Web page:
Skip to main content
Article thumbnail
Location of Repository

Automatic semantic video annotation in wide domain videos based on similarity and commonsense knowledgebases

By Amjad Altadmri and Amr Ahmed

Abstract

In this paper, we introduce a novel framework for automatic Semantic Video Annotation. As this framework detects possible events occurring in video clips, it forms the annotating base of video search engine. To achieve this purpose, the system has to able to operate on uncontrolled wide-domain videos. Thus, all layers have to be based on generic features.\ud \ud This framework aims to bridge the "semantic gap", which is the difference between the low-level visual features and the human's perception, by finding videos with similar visual events, then analyzing their free text annotation to find a common area then to decide the best description for this new video using commonsense knowledgebases.\ud \ud Experiments were performed on wide-domain video clips from the TRECVID 2005 BBC rush standard database. Results from these experiments show promising integrity between those two layers in order to find expressing annotations for the input video. These results were evaluated based on retrieval performance

Topics: G700 Artificial Intelligence, G710 Speech and Natural Language Processing, G400 Computer Science, G720 Knowledge Representation, G450 Multi-media Computing Science, G740 Computer Vision, G540 Databases
Year: 2009
OAI identifier: oai:eprints.lincoln.ac.uk:2044

Suggested articles

Citations

  1. (1998). A fully automated content-based video search engine supportingspatiotemporal queries,” doi
  2. (2007). A hybrid approach to improving semantic extraction of news video,” doi
  3. (2004). A multi-modal system for the retrieval of semantic video events,” doi
  4. (2004). A rule-based video annotation system,” doi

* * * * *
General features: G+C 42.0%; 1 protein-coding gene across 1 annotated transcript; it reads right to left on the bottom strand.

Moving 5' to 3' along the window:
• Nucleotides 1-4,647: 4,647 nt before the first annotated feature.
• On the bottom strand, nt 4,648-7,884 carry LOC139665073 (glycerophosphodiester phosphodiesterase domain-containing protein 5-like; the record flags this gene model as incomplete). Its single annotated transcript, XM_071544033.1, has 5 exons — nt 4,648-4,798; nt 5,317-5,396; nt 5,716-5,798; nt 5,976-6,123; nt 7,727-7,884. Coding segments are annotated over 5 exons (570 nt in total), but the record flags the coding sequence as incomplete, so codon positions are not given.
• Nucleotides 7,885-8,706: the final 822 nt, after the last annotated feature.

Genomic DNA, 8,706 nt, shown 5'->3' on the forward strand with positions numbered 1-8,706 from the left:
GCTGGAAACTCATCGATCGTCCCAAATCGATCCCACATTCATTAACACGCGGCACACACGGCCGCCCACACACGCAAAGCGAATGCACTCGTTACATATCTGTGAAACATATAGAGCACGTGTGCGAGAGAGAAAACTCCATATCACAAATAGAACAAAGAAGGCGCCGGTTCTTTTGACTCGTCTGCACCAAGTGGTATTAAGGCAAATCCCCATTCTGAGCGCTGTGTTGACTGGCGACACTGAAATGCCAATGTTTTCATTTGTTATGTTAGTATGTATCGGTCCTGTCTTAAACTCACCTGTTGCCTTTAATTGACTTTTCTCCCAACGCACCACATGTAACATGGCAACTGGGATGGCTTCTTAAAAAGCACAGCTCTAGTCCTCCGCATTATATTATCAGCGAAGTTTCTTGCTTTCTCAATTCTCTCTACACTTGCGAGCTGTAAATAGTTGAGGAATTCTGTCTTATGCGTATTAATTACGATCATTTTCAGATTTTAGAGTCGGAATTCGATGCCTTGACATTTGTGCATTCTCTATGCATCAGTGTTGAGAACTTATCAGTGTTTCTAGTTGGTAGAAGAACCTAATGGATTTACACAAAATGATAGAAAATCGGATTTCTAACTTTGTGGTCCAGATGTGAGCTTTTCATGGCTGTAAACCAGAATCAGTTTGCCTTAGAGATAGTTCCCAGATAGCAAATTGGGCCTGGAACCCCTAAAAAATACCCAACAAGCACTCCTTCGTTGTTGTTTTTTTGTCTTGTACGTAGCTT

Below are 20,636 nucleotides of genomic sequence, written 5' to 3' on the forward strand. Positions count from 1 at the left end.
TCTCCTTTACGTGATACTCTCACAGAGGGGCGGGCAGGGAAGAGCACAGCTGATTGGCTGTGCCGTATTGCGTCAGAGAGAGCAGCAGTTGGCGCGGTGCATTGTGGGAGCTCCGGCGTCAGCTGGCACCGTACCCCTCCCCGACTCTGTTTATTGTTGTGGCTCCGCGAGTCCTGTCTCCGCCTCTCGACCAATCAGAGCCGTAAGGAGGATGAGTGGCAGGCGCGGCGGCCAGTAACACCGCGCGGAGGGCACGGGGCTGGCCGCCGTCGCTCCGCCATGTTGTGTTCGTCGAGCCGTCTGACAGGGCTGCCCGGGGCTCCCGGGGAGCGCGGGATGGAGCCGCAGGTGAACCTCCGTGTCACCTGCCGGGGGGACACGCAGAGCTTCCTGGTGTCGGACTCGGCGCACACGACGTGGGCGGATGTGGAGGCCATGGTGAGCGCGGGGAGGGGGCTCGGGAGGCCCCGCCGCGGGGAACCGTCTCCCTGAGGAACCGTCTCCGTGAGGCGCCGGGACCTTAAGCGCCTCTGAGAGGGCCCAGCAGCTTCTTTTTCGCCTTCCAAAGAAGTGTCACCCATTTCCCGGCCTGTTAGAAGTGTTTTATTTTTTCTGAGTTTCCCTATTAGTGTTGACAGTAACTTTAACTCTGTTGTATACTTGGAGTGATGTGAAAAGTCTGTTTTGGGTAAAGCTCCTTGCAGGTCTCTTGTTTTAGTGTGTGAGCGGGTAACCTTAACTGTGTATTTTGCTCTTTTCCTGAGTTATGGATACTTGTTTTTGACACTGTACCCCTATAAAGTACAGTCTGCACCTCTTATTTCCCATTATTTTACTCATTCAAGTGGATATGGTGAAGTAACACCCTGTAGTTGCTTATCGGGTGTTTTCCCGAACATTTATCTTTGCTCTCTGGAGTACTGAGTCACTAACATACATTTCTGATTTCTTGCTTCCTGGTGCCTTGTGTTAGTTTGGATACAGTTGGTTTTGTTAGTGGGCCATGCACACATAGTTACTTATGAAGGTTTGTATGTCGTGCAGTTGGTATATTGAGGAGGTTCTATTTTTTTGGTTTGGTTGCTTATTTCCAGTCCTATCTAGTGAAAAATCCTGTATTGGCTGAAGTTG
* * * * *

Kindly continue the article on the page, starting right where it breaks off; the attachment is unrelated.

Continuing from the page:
5. (2000). A semantic event-detection approach and its application to detecting hunts in wildlife video,” doi
  6. (2008). Association and temporal rule mining for post-filtering of semantic concept detection in video,” doi
  7. (2007). Classification of video events using 4-dimensional time-compressed motion features,” doi
  8. (2004). Conceptnet a practical commonsense reasoning tool-kit,” doi
  9. (2008). Content based video matching using spatiotemporal volumes,” doi
  10. (1997). Content-based search of video using color, texture, and motion,” doi
  11. (1995). Cyc: A large-scale investment in knowledge infrastructure,” doi
  12. (2003). Generic play-break event detection for summarization and hierarchical sports video analysis,” doi
  13. (2008). Learning ontology rules for semantic video annotation,” doi
  14. (1999). Object recognition from local scale-invariant features,” doi
  15. (2007). Semantic annotation and retrieval of video events using multimedia ontologies,” doi
  16. (2008). Semantic concept learning through massive internet video mining,” doi
  17. (2000). The earth mover’s distance as a metric for image retrieval,” doi
  18. The stanford nlp log-linear part of speech tagger.”
  19. (2005). Trec video retrieval track doi
  20. (2008). Video semantic event/concept detection using a subspace-based multimedia data mining framework,” doi
  21. (1997). Videoq: an automated content based video search system using visual cues,” doi
  22. (1999). What are ontologies, and why do we need them?” doi
  23. (1998). WordNet: an electronic lexical database. doi

To submit an update or takedown request for this paper, please submit an Update/Correction/Removal Request.